Nursing Professor Studies Stress, Anxiety and Trauma of Surgery
KENNESAW, Ga. (Jun 30, 2020) — Doreen Wagner has more than 35 years of experience in the health care field, ranging from perioperative staff nurse to patient safety system coordinator in the acute care setting. Now as professor of nursing in KSU’s Wellstar School of Nursing, she is most interested in researching the science of nursing.
“Furthering my education opened my mind to all that nurses can do – and it is a lot more than many nurses even recognize,” she said. “But at the top of my concerns are patient safety and keeping the patient as the primary focus in the delivery of nursing care.”
With that in mind, Wagner has been conducting research on the relationship between perioperative care and patient outcomes as related to the consequences of stress and anxiety caused by the trauma of surgery. Perioperative care refers to the care provided before and after surgery, the critical time to prepare patients both physically and psychologically.
“My research expertise is in the quantitative study of perioperative temperature regulation and the issues related to stress in the interactions between psychological processes and the nervous and immune systems,” she explained. “I also look at physiological biomarkers, such as the levels of cortisol, a hormone usually released into the bloodstream at times of stress to help our bodies respond to stress and danger.”
According to Wagner, post-operative delirium (confusion) is the most common post-operative complication in older adults, affecting up to 72 percent of surgical patients. Unplanned perioperative hypothermia, an unexpected core temperature decrease, is a common surgical complication that has been reported as a trigger for post-operative delirium.
Wagner’s recent study has illustrated for the first time the relationship between the two phenomena among adults undergoing non-cardiac surgery. She pointed out that since anesthesia and infections can cause delirium, especially in patients with higher risk factors, and certain types of anesthesia make delirium worse, it is important to conduct assessments.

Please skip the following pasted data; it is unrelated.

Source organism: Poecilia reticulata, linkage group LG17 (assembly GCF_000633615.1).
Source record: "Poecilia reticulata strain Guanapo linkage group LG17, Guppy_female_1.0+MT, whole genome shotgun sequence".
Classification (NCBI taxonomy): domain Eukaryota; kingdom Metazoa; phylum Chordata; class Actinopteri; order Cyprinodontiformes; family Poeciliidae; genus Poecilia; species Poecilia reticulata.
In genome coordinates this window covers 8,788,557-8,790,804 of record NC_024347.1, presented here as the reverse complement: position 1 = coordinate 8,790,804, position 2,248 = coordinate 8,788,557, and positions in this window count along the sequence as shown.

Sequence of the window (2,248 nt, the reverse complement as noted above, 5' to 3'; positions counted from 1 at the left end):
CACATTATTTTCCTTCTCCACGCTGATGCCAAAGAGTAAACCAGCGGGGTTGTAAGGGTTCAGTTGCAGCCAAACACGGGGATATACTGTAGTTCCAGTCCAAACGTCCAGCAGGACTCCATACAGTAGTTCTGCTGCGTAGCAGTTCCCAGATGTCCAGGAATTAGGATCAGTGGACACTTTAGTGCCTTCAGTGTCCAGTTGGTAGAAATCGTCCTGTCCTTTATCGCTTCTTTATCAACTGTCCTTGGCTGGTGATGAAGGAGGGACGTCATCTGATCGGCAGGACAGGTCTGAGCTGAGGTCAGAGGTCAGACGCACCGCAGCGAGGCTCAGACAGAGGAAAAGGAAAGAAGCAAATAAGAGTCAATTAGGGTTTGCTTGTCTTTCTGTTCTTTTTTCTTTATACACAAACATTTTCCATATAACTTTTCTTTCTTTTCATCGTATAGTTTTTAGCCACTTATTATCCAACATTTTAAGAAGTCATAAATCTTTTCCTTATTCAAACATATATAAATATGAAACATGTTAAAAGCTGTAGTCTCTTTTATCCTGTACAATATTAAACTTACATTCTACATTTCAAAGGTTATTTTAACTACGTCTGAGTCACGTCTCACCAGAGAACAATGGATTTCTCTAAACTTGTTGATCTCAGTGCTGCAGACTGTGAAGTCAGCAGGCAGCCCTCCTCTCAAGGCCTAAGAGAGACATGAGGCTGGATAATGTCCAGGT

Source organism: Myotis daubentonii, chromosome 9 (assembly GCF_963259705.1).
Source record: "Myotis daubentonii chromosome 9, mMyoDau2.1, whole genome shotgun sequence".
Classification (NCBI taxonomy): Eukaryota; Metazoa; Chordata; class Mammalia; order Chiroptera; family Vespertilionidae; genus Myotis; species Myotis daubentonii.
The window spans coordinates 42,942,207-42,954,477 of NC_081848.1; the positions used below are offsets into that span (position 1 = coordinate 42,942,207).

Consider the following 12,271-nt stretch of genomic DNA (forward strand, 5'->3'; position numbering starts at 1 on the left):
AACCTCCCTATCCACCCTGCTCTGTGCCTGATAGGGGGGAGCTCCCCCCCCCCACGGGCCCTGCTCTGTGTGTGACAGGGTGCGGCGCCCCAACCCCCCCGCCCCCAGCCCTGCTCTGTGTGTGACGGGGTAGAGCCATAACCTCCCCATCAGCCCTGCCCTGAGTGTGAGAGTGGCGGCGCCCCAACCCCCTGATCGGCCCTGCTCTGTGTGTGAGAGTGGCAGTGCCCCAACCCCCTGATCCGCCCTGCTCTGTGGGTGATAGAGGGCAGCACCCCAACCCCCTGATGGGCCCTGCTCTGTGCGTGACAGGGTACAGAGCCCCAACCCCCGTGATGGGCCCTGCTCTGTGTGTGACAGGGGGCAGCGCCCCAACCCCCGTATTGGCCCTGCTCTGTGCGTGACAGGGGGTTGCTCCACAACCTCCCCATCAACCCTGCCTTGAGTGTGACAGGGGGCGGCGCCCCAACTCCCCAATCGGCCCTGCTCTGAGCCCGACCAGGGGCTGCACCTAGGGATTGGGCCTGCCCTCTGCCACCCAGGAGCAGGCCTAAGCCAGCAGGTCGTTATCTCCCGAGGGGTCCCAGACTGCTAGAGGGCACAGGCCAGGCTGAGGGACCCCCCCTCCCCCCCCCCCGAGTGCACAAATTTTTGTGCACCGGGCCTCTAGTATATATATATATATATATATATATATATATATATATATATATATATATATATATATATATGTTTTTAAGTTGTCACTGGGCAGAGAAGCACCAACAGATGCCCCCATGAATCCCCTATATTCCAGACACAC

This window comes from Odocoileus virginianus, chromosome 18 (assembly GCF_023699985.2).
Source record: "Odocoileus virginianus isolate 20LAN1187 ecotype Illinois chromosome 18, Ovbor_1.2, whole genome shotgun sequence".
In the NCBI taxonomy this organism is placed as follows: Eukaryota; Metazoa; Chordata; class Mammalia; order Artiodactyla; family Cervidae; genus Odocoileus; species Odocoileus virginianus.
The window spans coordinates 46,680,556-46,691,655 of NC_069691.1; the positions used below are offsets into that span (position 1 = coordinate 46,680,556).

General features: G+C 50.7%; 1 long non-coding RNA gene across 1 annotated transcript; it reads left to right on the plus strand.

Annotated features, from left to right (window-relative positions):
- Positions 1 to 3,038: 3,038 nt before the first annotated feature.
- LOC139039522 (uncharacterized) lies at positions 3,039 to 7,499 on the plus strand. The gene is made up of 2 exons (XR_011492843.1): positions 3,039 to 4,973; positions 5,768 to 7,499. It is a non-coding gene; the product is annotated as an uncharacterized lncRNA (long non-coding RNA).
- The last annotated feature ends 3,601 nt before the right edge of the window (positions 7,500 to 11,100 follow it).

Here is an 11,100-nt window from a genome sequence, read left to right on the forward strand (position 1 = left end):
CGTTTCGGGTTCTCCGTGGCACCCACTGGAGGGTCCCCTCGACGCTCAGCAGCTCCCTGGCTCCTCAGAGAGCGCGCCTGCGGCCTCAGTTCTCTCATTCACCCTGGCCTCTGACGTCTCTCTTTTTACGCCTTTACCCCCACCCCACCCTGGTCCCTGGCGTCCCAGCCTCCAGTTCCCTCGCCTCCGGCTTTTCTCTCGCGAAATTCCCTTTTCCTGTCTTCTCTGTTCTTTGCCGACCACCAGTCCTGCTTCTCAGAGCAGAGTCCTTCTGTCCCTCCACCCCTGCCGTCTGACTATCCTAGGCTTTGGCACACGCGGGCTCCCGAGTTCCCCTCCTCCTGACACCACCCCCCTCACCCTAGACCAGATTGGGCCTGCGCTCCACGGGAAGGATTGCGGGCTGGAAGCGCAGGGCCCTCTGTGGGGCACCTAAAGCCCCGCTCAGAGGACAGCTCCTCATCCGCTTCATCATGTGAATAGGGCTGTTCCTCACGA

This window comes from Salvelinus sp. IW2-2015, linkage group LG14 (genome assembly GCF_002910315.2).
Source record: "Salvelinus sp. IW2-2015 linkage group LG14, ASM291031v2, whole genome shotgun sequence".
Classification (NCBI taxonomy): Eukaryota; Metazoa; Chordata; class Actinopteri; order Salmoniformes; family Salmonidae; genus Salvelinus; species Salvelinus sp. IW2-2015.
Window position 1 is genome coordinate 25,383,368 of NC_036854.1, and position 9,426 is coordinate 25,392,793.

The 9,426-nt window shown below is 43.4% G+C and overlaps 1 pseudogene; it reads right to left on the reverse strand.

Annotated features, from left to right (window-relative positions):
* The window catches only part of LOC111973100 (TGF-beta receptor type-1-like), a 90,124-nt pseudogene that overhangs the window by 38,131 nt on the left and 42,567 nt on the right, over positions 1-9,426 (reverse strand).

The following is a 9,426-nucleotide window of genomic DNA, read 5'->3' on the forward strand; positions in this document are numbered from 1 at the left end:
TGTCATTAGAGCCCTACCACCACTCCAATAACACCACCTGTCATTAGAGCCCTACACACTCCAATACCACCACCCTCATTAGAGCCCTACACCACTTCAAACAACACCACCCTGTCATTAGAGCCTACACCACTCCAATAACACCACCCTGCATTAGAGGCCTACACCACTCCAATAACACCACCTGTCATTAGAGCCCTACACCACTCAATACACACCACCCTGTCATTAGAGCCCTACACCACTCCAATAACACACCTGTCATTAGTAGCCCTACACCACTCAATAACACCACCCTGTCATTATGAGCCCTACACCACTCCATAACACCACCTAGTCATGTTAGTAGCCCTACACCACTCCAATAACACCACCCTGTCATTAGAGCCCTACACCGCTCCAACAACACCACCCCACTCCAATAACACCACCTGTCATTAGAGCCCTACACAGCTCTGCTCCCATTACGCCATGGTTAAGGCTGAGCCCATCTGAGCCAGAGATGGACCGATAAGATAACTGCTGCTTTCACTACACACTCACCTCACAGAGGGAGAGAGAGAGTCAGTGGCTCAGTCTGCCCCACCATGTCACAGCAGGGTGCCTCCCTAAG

Her research also reflects the University’s yearlong strategic planning initiative in which the Office of Research collaborated with faculty and University leaders to determine the next steps in shaping KSU’s research vision and goals for the future. As part of this initiative, four signature themes evolved centered intentionally under a broad umbrella of “Research with Relevance.” Through this, colleges and units can develop their own strategic niches as well as opportunities for cross-disciplinary exploration.
KSU scholars like Wagner often focus their efforts within one of the four interdisciplinary research themes: Biomedical and Health Services, Computing and Technology, Human Development and Well-Being, and Sustainable and Safe Communities.
– Emily Berreth
Photos by Jason Getz
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A leader in innovative teaching and learning, Kennesaw State University offers more than 150 undergraduate, graduate and doctoral degrees to its approximately 38,000 students. With 13 colleges on two metro Atlanta campuses, Kennesaw State is a member of the University System of Georgia and the third-largest university in the state. The university’s vibrant campus culture, diverse population, strong global ties and entrepreneurial spirit draw students from throughout the region and from 92 countries across the globe. Kennesaw State is a Carnegie-designated doctoral research institution (R2), placing it among an elite group of only 6 percent of U.S. colleges and universities with an R1 or R2 status, and one of the 50 largest public institutions in the country. For more information, visit kennesaw.edu.